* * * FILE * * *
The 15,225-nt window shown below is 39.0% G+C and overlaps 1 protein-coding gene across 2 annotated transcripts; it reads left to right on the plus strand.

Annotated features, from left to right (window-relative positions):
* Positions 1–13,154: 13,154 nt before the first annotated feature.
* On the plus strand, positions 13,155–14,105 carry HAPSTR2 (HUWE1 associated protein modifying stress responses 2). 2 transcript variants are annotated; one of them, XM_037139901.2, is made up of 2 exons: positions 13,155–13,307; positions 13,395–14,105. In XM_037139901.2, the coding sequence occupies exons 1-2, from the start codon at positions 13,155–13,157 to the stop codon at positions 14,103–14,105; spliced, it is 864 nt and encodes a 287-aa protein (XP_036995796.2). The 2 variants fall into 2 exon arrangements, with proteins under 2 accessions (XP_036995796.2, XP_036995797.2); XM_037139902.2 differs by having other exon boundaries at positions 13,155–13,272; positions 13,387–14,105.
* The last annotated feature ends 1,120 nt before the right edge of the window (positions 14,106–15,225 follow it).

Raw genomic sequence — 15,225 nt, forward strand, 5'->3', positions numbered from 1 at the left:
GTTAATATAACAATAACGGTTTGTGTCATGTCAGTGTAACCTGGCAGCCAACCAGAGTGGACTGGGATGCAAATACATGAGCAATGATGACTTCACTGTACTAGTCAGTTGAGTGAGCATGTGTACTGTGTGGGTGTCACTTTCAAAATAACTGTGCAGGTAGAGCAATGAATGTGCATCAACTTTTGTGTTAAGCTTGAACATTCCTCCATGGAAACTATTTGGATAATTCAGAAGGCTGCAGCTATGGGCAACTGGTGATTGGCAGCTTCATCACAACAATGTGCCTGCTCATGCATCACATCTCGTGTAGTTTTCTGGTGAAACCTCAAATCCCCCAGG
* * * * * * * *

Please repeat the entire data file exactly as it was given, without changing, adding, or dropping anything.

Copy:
The 15,225-nt window shown below is 39.0% G+C and overlaps 1 protein-coding gene across 2 annotated transcripts; it reads left to right on the plus strand.

Annotated features, from left to right (window-relative positions):
* Positions 1–13,154: 13,154 nt before the first annotated feature.
* On the plus strand, positions 13,155–14,105 carry HAPSTR2 (HUWE1 associated protein modifying stress responses 2). 2 transcript variants are annotated; one of them, XM_037139901.2, is made up of 2 exons: positions 13,155–13,307; positions 13,395–14,105. In XM_037139901.2, the coding sequence occupies exons 1-2, from the start codon at positions 13,155–13,157 to the stop codon at positions 14,103–14,105; spliced, it is 864 nt and encodes a 287-aa protein (XP_036995796.2). The 2 variants fall into 2 exon arrangements, with proteins under 2 accessions (XP_036995796.2, XP_036995797.2); XM_037139902.2 differs by having other exon boundaries at positions 13,155–13,272; positions 13,387–14,105.
* The last annotated feature ends 1,120 nt before the right edge of the window (positions 14,106–15,225 follow it).

Raw genomic sequence — 15,225 nt, forward strand, 5'->3', positions numbered from 1 at the left:
GTTAATATAACAATAACGGTTTGTGTCATGTCAGTGTAACCTGGCAGCCAACCAGAGTGGACTGGGATGCAAATACATGAGCAATGATGACTTCACTGTACTAGTCAGTTGAGTGAGCATGTGTACTGTGTGGGTGTCACTTTCAAAATAACTGTGCAGGTAGAGCAATGAATGTGCATCAACTTTTGTGTTAAGCTTGAACATTCCTCCATGGAAACTATTTGGATAATTCAGAAGGCTGCAGCTATGGGCAACTGGTGATTGGCAGCTTCATCACAACAATGTGCCTGCTCATGCATCACATCTCGTGTAGTTTTCTGGTGAAACCTCAAATCCCCCAGG